The first thing I should clarify about my original blog is what I did, and did not, intend to communicate. My aim was to help Christians affirm their conscientious objections to watching simulated sexual acts by offering some substantive reasons why, in my opinion, violence and profanity are not similarly problematic. I was not trying to argue that all sexual content in movies demands the same response from everyone, nor was I making a case that all movies that contain it are equally problematic. There is, of course, a significant difference between talking about the sexuality of a James Bond film and that of 50 Shades of Grey, just like there’s a difference between the violence of The Exorcist and The Human Centipede. My conviction is not that all these films are equivalent or that Christians must treat them as such, but that a consistent ethic of avoiding explicit sexuality in any film is not hypocritical, unrealistic, or even particularly “legalistic.”

The reason I think this is a point worth making is that when most Christians ask about sex in movies, they’re not asking about whether they should walk out of the theater when it comes on, or if they should leave the party or close their eyes or only watch with their spouse and fast forward. Those might be important questions, but in the majority of cases that’s not what is being asked. What is being asked is, “Is it even worth trying to avoid?” And, “Don’t I have Christian freedom to watch if I’m resisting the temptation to lust?” My blog was specifically directed not toward the details but toward the larger point that, yes, for the Christian, avoiding a dramatic encounter with the erotic outside of the marriage covenant IS realistic and IS spiritually wise.

Why can’t Christians talk about sex in public in ways that suggest they’ve read narrative of David and Bathsheba and the Song of Solomon and don’t think those parts of the Bible are dirty?

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12 thoughts on “How To Talk About Sex (in public)

  1. What’s to say that any non-Christians don’t exercise sexual restraint? Perhaps said Christian should just mind his or her own business.

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  2. All you can do is say something to appeal to those who are going to listen and try to live a moral life, provide some encouragement for decisions that are going to go against the tide of peer pressure.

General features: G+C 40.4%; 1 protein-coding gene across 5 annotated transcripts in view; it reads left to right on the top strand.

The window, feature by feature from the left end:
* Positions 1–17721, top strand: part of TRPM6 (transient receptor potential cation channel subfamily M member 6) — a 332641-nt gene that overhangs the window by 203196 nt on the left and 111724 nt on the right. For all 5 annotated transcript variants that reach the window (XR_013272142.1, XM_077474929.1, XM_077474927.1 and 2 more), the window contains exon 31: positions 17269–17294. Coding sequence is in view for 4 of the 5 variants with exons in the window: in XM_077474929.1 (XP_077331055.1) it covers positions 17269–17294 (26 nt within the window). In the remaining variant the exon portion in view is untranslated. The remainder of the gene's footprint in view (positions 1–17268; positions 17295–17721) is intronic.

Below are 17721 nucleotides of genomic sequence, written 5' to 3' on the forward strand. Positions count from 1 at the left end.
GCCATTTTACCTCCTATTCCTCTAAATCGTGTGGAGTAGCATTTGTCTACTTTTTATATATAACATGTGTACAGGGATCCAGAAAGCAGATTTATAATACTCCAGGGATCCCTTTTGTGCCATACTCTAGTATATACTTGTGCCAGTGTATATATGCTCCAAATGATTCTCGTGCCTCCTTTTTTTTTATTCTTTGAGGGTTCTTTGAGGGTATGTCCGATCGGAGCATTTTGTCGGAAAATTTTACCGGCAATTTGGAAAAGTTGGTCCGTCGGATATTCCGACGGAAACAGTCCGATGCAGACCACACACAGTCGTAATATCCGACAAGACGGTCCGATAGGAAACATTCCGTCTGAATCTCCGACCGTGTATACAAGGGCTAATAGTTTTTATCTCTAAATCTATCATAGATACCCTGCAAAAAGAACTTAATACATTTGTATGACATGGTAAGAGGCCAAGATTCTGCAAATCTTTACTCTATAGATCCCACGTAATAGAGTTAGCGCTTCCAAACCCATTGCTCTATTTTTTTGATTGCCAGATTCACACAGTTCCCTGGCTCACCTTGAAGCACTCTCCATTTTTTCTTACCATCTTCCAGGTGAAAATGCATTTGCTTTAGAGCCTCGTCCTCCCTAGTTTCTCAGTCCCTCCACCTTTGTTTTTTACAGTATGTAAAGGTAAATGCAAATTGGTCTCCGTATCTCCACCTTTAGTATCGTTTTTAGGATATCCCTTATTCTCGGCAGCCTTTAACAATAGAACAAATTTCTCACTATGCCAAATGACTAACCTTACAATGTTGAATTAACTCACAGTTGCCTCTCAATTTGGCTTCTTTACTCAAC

And it doesn’t matter what someone’s spiritual claims are, they do whatever they want to from youth and continuing to the grave. Sometimes a changed life occurs when one comes to their senses.

    Several of the World of Life Daily Quiet Time Gold Medalists from my youth group got pregnant in high school, a few others went “that way” and died of AIDS, while pretending and getting credit for being the holiest people on the planet.

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  3. maybe you could say something like – we all have the same Creator, who, having created us, has the corner on the market on how created things work; how things work best; how things don’t work; how things thrive; how things destruct . He then also is the author of love, what it is; what it isn’t; how it works; how it doesn’t work; how it gives life; how it destroys. You could say at least He has warned us all is vanity and fulility apart from His purposes and ways. You could say that the situation is that there is a thief who only lies, steals, and destroys who takes advantage of our sin natures and the world systems to accomplish destruction, to which he is fully invested; but that our Creator, fully invested in our lives, having created it in us, and further, having sacrificed His own for us, has come to offer life and life in abundance. Being so invested, He has warned us any cooperation with that thief ( ie the disregarding of the Creator’s ways) ,results in death and destruction in some way and of some sort. Always. He can’t lie. He sets life and death before us. Our choice to make. He has warned us our own human wisdom is faulty and will fail us and so He advises heeding His wisdom as it is always true and results, truly, to always benefit us and those our actions affect.
    I guess if one is talking to atheists, then all that would be out the window for any kind of persuasion though.